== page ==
Tillman Hall

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To defend a racist is itself indefensible, regardless of other merits.  To be baited by memes and "social media" into defending a racist is worse.  And there are enough legitimate points to be made that it's easy to be drawn into them.  And that's just what the masses are excellent at provoking.  Per the old saying, “Don’t wrestle with a pig.  You’ll both get muddy but the pig likes it.” And, as much as you think the other party is the pig, they think the same as you.  

Tillman Hall, as a student at Clemson University in the 1980’s, was simply Tillman Hall.  I never had a class there, rarely set foot inside of it, and had no consideration of it other than it was the postcard building for the campus. It was built in 1893, one of three buildings from the original campus, with a design comparable to buildings at Auburn, Ga Tech and other schools that began in that era.  In my era, it was where girls went for their “MRS degree,” aka the Education building. Hey, it was funny then, and it’s funny now.  Good start, me.  Racism as a topic in the first paragraph and a sexist comment in the second.  How easy it is to offend.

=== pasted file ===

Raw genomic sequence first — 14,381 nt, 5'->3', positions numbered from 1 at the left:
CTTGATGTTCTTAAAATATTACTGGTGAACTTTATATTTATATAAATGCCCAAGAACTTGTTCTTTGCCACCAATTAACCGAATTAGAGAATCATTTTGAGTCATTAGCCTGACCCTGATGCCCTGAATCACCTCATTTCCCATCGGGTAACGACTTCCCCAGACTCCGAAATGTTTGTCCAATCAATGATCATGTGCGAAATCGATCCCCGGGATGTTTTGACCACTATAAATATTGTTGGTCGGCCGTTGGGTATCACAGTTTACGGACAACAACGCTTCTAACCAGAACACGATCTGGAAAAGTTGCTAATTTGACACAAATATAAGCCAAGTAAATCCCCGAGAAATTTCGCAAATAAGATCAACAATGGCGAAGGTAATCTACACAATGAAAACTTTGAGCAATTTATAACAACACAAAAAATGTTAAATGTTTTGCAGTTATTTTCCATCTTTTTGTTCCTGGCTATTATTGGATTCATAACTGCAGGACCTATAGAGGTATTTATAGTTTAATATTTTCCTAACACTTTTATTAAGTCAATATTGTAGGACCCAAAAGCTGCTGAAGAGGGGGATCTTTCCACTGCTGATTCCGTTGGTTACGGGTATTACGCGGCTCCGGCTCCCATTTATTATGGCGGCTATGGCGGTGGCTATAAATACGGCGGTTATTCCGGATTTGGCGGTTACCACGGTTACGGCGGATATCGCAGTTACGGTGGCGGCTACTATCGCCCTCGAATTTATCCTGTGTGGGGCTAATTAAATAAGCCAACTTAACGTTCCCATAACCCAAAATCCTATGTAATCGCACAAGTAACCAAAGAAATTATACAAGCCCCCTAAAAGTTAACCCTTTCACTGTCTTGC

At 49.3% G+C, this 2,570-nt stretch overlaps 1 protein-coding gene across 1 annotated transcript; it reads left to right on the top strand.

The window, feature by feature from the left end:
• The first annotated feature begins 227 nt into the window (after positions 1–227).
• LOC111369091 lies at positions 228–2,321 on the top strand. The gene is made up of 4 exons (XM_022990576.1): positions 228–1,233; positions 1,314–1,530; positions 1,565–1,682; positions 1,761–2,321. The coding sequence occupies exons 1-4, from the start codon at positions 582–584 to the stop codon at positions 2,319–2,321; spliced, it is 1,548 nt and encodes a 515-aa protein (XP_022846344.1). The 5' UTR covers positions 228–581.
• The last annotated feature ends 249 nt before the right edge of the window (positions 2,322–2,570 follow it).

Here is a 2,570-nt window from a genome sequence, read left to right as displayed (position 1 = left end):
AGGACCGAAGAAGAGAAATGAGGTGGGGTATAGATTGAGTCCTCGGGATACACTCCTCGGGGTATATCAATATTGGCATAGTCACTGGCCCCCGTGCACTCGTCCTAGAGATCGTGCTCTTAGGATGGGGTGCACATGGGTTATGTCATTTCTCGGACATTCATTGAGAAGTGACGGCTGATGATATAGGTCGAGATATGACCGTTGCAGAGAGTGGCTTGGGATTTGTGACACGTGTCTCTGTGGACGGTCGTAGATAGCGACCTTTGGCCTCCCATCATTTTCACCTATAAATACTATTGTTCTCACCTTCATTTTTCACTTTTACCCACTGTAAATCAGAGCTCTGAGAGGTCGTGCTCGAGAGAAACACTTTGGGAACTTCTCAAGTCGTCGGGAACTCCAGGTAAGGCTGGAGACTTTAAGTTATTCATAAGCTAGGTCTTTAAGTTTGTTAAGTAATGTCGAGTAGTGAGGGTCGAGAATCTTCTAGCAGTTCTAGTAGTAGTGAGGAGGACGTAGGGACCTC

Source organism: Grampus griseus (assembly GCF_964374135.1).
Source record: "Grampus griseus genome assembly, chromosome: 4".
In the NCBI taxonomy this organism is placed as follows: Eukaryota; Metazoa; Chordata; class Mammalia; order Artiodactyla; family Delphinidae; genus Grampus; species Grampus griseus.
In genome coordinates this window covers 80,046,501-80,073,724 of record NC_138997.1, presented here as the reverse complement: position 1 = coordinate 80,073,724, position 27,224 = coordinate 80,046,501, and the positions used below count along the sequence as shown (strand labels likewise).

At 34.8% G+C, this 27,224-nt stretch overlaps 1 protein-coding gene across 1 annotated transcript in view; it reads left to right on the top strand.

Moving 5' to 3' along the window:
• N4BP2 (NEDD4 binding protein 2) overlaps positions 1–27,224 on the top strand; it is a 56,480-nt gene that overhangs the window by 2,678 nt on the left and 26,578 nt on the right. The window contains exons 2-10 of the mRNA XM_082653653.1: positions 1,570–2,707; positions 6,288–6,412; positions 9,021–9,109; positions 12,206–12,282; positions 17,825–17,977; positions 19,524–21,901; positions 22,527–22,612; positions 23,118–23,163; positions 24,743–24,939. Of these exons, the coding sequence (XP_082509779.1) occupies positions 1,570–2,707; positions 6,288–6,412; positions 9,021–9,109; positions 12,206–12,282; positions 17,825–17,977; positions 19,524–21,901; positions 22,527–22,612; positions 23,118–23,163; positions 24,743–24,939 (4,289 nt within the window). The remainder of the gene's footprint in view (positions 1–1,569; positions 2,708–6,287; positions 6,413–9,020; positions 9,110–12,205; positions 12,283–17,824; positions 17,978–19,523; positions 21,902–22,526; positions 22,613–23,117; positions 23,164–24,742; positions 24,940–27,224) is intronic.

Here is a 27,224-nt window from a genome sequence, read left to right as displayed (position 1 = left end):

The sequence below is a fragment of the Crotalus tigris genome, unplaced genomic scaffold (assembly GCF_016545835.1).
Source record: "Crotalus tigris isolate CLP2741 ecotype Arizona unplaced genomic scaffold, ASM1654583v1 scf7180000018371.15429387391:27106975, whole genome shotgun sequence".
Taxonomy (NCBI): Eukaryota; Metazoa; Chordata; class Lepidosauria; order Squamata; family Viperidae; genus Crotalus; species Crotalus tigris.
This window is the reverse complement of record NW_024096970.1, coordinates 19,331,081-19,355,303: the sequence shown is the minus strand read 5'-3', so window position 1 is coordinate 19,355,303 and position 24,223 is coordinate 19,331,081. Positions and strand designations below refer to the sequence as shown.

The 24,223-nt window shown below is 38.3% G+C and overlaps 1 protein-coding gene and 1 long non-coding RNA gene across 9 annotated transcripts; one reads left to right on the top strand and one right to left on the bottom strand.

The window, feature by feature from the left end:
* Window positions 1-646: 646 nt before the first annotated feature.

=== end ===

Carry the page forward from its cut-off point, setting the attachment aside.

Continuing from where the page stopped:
When it comes to other campus building names, I have only vague recollections of prior professors, statesmen or philanthropists who contributed in some way to the school.  Tillman Hall is named after Ben Tillman, a former South Carolina governor.  If I knew that back then, I’d think “Whatever. That makes sense.”  If I learned that as Governor, Tillman supported the founding of Clemson College in recognition of the need for agricultural training in the State, I’d say “Sure. That follows.”   If I knew that this forward thinking Democrat was a, well, let the words provided a week ago by an anonymous vandal speak:

Am I surprised? By the graffiti on a campus building, absolutely.  That he was a violent racist?  Yes.  That he was a racist?  Not so much.  The internet wasn’t around back then, I didn’t recall any mention of Tillman in my South Carolina history classes, and… it was just a name for a campus building.  He could have been one of the first professors.  It didn’t matter.